It comes as no surprise to me that as soon as I graduated college with an art degree that the hippest thing in the art market would become the work of untrained artists. So I guess that my defense in that regard would be: I was trained in Oklahoma, now how educated can I possibly be?

I’m joking, of course. And while anything outside of the metropolitan areas may be considered lacking in culture to some, I consider myself fortunate that I did get a good education in art at a time that many art colleges were under some notion that expecting the students to produce within guidelines of design, color theory, and optical observation might squash the budding flower of their delicate geniuses. And with art graduates having accomplished little other than to spend thousands of dollars a month to play with paint for four years without instruction, why wouldn’t the market turn to the untrained?

But, to get to the point: yeah, I was trained to paint by a bunch of cowboys. But it wasn’t such a bad bargain either. I’ve tossed off more of their instruction than I’ve kept maybe, but it’s all like Bruce Lee said about why one should acquire disciplined skill: So that it will be there when you need it.

The foremost thing that I’ve kept is that I still use very near to the same palette that I was taught: that being a palette of only primary colors. All shades and all secondary or tertiary colors are mixed on the canvas. (By the way, I wasn’t taught the “on the canvas” part. That’s the result of my own bad habits.) At the end of a painting I usually have several different colors going on, but when they first hit my canvas they were either red, blue, or yellow. Well… or black or white or maybe burnt umber, but I haven’t even bought purple paint since I was in high school.

This continued practice of starting with only primaries and mixing as I go has helped to give form to my own style of painting. Being as I slap it all on with a palette knife, and paint almost entirely with the knife, the mixture of shades and colors within the stroke is what causes the somewhat calligraphic character, or, as some would say: “the movement,” of my surfaces. If there’s anything I hate it’s a square inch of flat color. For this reason I actually don’t like to fully mix or integrate my colors, and will paint an area over and over until I’m happy with the contrast of color that exists within the area.

High contrast is important to me. Contrast not only in shade but in color. After periods of entirely ignoring color theories I eventually returned to using classical color schemes and some amount of regard for the color wheel. Monochrome schemes will put me straight to sleep. Same with analogous schemes. At the least use a triad, but the most preferable scheme to me is a complimentary scheme, and a double complimentary is the best. For the layman, a complimentary scheme is the use of colors which, as they appear on a color wheel, are in opposition to each other. Side by side they will exalt each other, as one contains none of the elements of the other.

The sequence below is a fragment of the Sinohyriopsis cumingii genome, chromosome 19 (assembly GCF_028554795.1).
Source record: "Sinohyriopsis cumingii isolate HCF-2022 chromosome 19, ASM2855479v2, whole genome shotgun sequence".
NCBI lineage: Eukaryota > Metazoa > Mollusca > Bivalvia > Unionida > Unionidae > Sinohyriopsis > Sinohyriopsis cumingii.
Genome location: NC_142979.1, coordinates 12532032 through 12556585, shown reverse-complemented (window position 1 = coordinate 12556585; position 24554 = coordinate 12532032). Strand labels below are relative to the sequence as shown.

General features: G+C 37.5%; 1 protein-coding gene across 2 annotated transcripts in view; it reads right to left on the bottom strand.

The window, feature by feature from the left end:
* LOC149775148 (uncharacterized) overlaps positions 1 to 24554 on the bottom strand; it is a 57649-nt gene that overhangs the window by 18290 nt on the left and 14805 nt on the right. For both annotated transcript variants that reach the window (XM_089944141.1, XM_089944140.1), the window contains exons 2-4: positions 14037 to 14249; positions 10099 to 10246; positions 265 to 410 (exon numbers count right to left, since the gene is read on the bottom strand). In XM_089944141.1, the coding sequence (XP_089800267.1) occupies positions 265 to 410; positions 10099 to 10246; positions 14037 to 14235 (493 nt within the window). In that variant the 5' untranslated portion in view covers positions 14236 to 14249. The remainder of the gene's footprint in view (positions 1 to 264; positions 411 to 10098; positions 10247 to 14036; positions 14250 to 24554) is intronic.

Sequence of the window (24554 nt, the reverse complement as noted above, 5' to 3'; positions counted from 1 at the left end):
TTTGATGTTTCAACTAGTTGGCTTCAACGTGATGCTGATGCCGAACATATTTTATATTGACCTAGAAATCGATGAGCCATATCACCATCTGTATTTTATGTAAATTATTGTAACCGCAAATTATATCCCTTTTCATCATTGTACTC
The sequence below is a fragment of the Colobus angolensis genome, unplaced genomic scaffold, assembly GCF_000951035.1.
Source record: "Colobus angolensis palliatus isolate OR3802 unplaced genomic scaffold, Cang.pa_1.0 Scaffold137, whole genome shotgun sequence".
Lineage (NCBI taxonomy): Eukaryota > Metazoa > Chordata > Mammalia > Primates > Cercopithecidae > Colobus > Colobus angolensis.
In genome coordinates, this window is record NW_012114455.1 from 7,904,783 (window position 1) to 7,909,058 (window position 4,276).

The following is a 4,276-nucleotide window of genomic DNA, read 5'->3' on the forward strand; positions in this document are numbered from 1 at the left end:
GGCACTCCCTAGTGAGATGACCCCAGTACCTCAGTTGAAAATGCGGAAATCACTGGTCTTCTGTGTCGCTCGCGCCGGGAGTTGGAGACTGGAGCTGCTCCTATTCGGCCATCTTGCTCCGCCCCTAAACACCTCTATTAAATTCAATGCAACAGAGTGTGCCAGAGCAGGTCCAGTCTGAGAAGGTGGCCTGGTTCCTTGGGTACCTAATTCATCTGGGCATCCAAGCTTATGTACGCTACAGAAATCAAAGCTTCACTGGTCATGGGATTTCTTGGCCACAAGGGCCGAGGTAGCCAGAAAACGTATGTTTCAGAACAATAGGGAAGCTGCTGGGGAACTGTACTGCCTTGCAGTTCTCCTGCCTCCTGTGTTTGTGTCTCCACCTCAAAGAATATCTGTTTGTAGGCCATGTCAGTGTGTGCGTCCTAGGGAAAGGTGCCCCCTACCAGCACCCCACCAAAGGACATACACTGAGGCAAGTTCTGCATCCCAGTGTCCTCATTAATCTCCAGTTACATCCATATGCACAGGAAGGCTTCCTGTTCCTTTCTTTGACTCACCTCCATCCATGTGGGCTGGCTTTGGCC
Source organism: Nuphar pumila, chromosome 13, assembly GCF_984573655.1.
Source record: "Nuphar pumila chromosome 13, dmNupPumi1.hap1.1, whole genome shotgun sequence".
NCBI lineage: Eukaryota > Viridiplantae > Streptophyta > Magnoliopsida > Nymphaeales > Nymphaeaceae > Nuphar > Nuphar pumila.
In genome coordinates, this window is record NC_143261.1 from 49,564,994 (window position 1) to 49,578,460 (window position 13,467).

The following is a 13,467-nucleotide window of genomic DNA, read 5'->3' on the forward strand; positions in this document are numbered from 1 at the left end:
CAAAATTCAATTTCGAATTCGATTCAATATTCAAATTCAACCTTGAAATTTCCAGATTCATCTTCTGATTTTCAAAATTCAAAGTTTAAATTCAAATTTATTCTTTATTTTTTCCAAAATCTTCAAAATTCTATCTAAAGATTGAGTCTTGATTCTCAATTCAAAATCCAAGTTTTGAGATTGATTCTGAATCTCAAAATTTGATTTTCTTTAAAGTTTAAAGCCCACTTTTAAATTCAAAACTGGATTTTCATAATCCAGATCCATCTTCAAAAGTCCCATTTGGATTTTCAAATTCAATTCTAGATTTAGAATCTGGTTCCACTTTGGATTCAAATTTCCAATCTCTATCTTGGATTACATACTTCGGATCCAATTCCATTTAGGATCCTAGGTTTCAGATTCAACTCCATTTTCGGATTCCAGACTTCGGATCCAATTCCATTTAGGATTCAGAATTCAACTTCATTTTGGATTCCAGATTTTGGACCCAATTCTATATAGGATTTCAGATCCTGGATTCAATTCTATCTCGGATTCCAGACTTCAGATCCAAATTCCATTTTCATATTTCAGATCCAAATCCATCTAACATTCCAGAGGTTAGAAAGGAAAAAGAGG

I am fortunate to have a rather natural sense of composition. As with my textures, I prefer a composition that keeps your eye moving around the space. Here again, little if anything is worked out prior to attacking my canvas. The vast majority of my preliminary sketches are only to determine proportions of my canvas. Like mixing colors, tackling compositional problems is something that occurs in the process and on the canvas.

As I’ve said, I work almost entirely with a palette knife. This makes for some thick paint. I like thick paint. (I don’t like the cost of thick paint since I run through my materials too fast, but I still like thick paint.) The only brushwork that I do on a painting is at the very end of the process, and then only for detail. The palette knife might be just a bit too clunky to get that little light reflection in the eye.

Most art is viewed in print, or in some form such as that. Visiting my site you are seeing images of paintings, not paintings. The factors of my own paintings which I think are lost the most in reproduction would be the thickness of paint and the size. I like to work big, and feel like I couldn’t satisfactorily do what I do on a small scale. There just needs to be room for broad strokes and thick paint.